Language Education Policy Studies
An International Network

LEP by World Region

LEP by World Region

 
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Language Education Policy (LEP) 

as a Conceptual Framework

LEP as a conceptual framework is a multifaceted approach to language and education policy. It allows researchers across the disciplines as well as thinkers concerned with education, society, politics, or even the environment to realize the connections between once seemingly disparate elements. Such a far-reaching scope acknowledges the evolving role of Education and addresses the factors at play in the 21st century.

 

As a conceptual approach it first brings together the disciplines. Whereas linguistics and education were separately and seemingly neutral fields at one time, theorizing language policy and planning at national levels revealed the many forces at work. The branches of status, corpus, acquisition, and sometimes prestige planning (Baldauf, 2004) could seemingly be applied anywhere, although not so neatly once social and other contextual factors were brought into the theorizing. The same happened with education- what seemed to be progressive social planning with benevolent and humane goals became fraught with paradoxes and conflicts over multiculturalism. The branch of acquisition planning- teaching and learning of languages- merged with education in earlier LEP work. Thanks to much critical and interdisciplinary work, the role of many disciplines is now much more illuminated- for example psychology, biology, etc. (See The Field of Language) and will hopefully become transdisciplinary.

 

Next as a conceptual approach LEP brings together the problems that can be approached. How can LEP address problems of society, or the human, or the planet? Easy. We find either a ‘conflict’ or a ‘possibilities’ view. The conflict view reveals that the once innocent ‘acquisition planning’ of language-in-education policy is inescapably embedded with issues of non-dominant (‘minority’) actors and stakeholders: multiculturalism- inclusion/exclusion in curriculum, knowledge construction, societal domains, economic disparities, land and resource ownership/management, and so on. The possibilities view lies in multilingual and deep education, flexible language-in-education policies through Multilingual and Multicultural Education. People’s right to language sits at the center of these through the historical realities of school achievement, political voices, economic rights, identity implications, amongst others. It is quite a complex web to describe, but at the heart of it, the simple answer is that LEP as a conceptual approach is quite far-reaching. If readers have doubts, please contact the website administrator.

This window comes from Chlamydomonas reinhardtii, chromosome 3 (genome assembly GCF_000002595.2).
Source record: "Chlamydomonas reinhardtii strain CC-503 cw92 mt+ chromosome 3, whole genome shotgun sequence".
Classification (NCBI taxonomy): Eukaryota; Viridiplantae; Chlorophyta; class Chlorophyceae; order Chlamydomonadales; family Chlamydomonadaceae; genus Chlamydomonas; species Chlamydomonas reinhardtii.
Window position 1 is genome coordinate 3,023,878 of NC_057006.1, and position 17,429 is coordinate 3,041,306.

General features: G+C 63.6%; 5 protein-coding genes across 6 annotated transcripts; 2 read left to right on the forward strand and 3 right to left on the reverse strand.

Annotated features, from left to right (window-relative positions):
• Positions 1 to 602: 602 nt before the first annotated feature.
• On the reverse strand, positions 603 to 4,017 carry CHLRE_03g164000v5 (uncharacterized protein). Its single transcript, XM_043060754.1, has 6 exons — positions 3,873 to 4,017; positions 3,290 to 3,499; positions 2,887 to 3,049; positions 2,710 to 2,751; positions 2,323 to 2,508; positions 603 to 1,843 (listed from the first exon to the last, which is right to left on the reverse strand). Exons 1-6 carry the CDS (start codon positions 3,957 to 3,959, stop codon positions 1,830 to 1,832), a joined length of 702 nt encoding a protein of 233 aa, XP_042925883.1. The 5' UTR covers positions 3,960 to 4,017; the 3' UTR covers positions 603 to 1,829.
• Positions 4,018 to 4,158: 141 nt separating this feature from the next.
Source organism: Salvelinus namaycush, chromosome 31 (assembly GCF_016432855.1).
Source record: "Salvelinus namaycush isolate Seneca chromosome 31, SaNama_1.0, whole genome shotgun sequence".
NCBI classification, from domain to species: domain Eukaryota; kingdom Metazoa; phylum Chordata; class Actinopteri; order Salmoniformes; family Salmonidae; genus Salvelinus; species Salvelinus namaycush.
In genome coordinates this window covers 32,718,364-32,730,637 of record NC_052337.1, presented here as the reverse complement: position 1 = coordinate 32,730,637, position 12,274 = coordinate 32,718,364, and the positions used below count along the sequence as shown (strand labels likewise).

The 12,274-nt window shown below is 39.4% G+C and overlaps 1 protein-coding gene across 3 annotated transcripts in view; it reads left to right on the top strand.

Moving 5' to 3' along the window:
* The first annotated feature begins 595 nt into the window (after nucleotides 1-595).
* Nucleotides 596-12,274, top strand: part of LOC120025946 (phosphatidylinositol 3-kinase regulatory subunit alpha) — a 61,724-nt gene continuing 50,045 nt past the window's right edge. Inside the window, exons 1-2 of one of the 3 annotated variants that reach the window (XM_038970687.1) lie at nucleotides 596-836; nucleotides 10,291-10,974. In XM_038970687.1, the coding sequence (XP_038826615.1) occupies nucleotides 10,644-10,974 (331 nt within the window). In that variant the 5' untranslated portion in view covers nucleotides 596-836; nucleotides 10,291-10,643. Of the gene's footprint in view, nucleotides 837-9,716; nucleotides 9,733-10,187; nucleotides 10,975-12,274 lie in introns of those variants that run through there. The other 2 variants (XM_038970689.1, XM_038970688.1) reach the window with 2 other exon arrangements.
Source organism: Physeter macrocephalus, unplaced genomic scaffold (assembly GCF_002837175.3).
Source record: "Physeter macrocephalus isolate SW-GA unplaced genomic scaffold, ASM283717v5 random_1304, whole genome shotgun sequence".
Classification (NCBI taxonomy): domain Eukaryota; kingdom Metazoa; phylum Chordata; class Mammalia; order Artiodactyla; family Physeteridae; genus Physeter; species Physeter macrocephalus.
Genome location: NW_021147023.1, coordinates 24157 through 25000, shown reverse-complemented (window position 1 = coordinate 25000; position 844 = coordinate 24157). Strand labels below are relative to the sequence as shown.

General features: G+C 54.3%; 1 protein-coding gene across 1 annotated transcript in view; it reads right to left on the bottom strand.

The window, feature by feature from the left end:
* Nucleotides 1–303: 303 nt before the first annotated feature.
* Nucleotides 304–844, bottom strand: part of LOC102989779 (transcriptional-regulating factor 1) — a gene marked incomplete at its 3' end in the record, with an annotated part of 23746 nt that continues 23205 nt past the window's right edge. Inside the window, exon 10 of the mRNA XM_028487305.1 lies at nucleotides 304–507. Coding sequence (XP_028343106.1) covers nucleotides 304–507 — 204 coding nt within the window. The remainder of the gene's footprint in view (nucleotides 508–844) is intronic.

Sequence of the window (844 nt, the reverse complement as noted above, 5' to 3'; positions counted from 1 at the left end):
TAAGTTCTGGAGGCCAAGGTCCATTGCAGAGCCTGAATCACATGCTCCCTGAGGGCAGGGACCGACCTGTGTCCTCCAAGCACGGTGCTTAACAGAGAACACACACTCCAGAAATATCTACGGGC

TABLE OF CONTENTS

A FEW REFERENCES


Baldauf, R. B. (2004). Issues of Prestige and Image in Language-in-Education Planning in Australia. Current Issues in Language Planning. 5 (4), 376-388.

 

Baldauf Jr, R.B. and Ingram, D.E. (2003). Language-in-education planning. In W. Frawley (Ed.), International Encyclopedia of Linguistics (vol. 2) (2nd edn), 412-16. Oxford: Oxford University Press.

 

Cooper, Robert L., Shohamy, Elana, & Walters, Joel (Eds.). (2000). New perspectives in educational language policy: In honour of Bernard Dov Spolsky. Amsterdam & Philadelphia: John Benjamins. 


 

Fishman, J. (1999/2009). Handbook of Language and Ethnicity (ed.). New York, Oxford

University Press, 1999. Revised Edition.

 

Kaplan, R.B. (2005) Is language-in-education policy possible. In D. Cunningham and A. Hatoss (Eds). An International Perspective on Language Policies, Practices and Proficiencies. Melbourne: Australian Federation of Modern Language Teachers Association.

 

Liddicoat, A. (2013). Language-in-education Policies: The Discursive Construction of Intercultural Relations. Bristol: Multilingual Matters.

 

Ricento, T. (2006). An introduction to language policy: Theory and method. Malden, MA: Blackwell.


REFERENCE AND COPYRIGHT INFORMATION FOR THIS PAGE

This web page has a copyright. It may be referred to and quoted, or reproduced and distributed for educational purposes according to fair use legislation only if the following citation is included in the document:

This information was originally published on the website of the International Network for Language Education Policy Studies (http://www.languageeducationpolicy.org) as

Harrison, K. (2013). LEP as a Conceptual Framework. In F. V. Tochon (Ed.), Language Education Policy Studies (online). Madison, WI: University of Wisconsin—Madison. Retrieved from: http://www.languageeducationpolicy.org (access date). 

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